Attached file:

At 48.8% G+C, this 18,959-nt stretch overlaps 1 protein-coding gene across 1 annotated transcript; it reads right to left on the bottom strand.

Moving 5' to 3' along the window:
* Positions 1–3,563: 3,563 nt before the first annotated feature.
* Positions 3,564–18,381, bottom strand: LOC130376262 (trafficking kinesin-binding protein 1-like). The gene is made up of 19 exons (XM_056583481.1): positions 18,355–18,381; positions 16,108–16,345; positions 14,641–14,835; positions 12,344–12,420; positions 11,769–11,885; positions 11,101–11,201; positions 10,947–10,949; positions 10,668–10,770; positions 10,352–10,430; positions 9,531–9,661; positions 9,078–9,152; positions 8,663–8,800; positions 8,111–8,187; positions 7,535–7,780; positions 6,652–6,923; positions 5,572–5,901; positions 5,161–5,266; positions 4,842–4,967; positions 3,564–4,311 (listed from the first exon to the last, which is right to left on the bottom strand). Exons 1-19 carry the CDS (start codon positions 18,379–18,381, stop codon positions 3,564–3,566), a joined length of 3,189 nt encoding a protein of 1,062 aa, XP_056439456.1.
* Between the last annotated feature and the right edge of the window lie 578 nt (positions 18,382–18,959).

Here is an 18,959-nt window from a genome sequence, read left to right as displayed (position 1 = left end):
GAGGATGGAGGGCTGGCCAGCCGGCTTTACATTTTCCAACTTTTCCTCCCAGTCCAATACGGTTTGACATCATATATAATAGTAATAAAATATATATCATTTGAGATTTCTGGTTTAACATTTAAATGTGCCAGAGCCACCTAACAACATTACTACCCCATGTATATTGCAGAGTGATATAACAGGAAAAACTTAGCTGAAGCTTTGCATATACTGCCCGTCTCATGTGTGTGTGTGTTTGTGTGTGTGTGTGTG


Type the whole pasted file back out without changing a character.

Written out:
At 48.8% G+C, this 18,959-nt stretch overlaps 1 protein-coding gene across 1 annotated transcript; it reads right to left on the bottom strand.

Moving 5' to 3' along the window:
* Positions 1–3,563: 3,563 nt before the first annotated feature.
* Positions 3,564–18,381, bottom strand: LOC130376262 (trafficking kinesin-binding protein 1-like). The gene is made up of 19 exons (XM_056583481.1): positions 18,355–18,381; positions 16,108–16,345; positions 14,641–14,835; positions 12,344–12,420; positions 11,769–11,885; positions 11,101–11,201; positions 10,947–10,949; positions 10,668–10,770; positions 10,352–10,430; positions 9,531–9,661; positions 9,078–9,152; positions 8,663–8,800; positions 8,111–8,187; positions 7,535–7,780; positions 6,652–6,923; positions 5,572–5,901; positions 5,161–5,266; positions 4,842–4,967; positions 3,564–4,311 (listed from the first exon to the last, which is right to left on the bottom strand). Exons 1-19 carry the CDS (start codon positions 18,379–18,381, stop codon positions 3,564–3,566), a joined length of 3,189 nt encoding a protein of 1,062 aa, XP_056439456.1.
* Between the last annotated feature and the right edge of the window lie 578 nt (positions 18,382–18,959).

Here is an 18,959-nt window from a genome sequence, read left to right as displayed (position 1 = left end):
GAGGATGGAGGGCTGGCCAGCCGGCTTTACATTTTCCAACTTTTCCTCCCAGTCCAATACGGTTTGACATCATATATAATAGTAATAAAATATATATCATTTGAGATTTCTGGTTTAACATTTAAATGTGCCAGAGCCACCTAACAACATTACTACCCCATGTATATTGCAGAGTGATATAACAGGAAAAACTTAGCTGAAGCTTTGCATATACTGCCCGTCTCATGTGTGTGTGTGTTTGTGTGTGTGTGTGTG